This story starts with me in the shower …
Dripping wet, drops of water on my relatively impervious skin, I grab a towel and begin to dry off. That’s when it happens.
“Why am I using a towel to dry off?” I wondered.
I looked at the towel. Little pieces of towel sticking up everywhere. “Little towelettes” I thought.
So why, I wondered does this work? Then I realized … transference. The little towelettes were grabbing the drops of water from my skin and moving them to the towel. Now I knew what the ratings for towels meant. The more little towelettes, the better the transfer. I had just learned the simple answer to why I was using a towel.
Real Learning Starts with “Why?”
In the second half of the 5th century BC, Socrates developed a new method of searching for answers. Sounds silly now but it was codified by Plato as The Socratic Method and involved one question – Why? At some point it developed into the “The 20 Why Questions” and is a very simple to game to play. If you dare to ask the first question, and continue with another “Why?” for every answer, you will find yourself going to Google and Beyond. By the way, the answer is never “Because I said so.” and playing dumb or lazy equals “I have no idea why.”
Simple knowledge goes to about Question Number Two on the Socratic – Plato Scale. If you get to Question Number Four you must be scientist. Einstein, who seemingly spoke to The Creator during what has become known as Einstein’s “Miracle Year”, asked “Why do things have mass?”
The answer was probably the most famous physics formula ever written in white chalk on a dusty blackboard.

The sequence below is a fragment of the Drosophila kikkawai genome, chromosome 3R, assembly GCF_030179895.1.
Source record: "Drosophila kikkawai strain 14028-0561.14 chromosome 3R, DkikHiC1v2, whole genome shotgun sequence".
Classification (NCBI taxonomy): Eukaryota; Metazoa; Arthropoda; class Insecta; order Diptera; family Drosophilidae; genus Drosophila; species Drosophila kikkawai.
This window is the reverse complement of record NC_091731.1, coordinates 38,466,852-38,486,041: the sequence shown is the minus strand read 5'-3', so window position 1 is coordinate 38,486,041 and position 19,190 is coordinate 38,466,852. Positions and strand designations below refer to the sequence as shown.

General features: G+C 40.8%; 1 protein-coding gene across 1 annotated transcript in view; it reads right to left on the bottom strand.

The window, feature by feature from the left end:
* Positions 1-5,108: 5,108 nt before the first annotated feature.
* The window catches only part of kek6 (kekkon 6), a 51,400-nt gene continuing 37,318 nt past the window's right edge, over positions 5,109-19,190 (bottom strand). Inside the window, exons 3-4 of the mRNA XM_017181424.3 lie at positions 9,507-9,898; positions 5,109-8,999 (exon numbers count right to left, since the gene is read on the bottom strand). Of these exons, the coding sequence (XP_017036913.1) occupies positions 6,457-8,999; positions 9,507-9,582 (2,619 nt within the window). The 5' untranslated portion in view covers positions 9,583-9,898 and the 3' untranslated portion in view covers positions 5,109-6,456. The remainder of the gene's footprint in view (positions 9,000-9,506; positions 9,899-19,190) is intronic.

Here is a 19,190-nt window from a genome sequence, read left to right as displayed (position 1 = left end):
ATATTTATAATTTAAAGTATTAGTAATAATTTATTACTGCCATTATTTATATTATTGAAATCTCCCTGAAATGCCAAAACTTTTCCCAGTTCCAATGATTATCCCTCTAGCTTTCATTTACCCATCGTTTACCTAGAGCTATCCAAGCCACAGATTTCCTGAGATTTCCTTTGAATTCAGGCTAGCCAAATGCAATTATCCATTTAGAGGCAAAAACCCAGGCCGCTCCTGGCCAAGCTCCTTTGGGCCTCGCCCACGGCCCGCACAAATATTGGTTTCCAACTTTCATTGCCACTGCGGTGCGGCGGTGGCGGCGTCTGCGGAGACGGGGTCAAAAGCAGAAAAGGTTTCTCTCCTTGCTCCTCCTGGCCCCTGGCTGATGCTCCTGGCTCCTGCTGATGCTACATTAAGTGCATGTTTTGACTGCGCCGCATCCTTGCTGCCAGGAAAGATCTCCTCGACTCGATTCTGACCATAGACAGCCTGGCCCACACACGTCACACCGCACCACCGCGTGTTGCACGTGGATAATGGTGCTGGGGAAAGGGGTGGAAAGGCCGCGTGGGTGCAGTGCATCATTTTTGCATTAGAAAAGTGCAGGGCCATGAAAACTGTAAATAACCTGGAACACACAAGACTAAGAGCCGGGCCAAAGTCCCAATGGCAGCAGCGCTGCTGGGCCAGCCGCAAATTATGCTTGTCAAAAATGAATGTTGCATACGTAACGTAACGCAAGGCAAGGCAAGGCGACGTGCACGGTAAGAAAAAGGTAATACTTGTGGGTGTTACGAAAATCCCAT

The answer to that why was probably somewhere up near Question Number 20 on the Socratic – Plato Scale. Yet if you study the origins of the theory you start to realize that there were many “Why?” questions and answers that led up to what is still an amazing leap of human imagination.
Learning is Not Educating
And that’s what this is all about – learning results from asking “Why?”. Learning is not education where the answers are already known and are graded as correct or incorrect. Learning is as simple as asking “Why?” every time you think you have the answer. It’s hard brain work.
And that’s why the question “Why?” is hardly ever heard in classrooms in schools, corporations, congress or almost anywhere else. Asking the “Why?” question is not displaying how smart you are with the correct answer; it makes most people feel stupid to ask “Why?”; In some situations it’s even consider impolite or impolitic. Yet that “Why?” is at the root of all critical thinking, and drives innovation, invention, scientific inquiry, and the answers we currently have today to everything we think we know today. It is the real meaning behind the often used quotation by William Butler Yeats “Education is not filling a bucket, but lighting a fire.”
If you think it’s a dumb game to play, try it once. Try the most basic “Why is the sky blue?” and see how high you can climb on the Socratic -Plato Scale. Just keep asking and answering “Why?”.
If you hit Question Number 20 with a good answer, please let me know since I’ve been wondering “Why are we here?” since I was old enough to formulate abstract questions. Maybe The Creator will whisper that secret to you the same way Einstein heard E=MC2.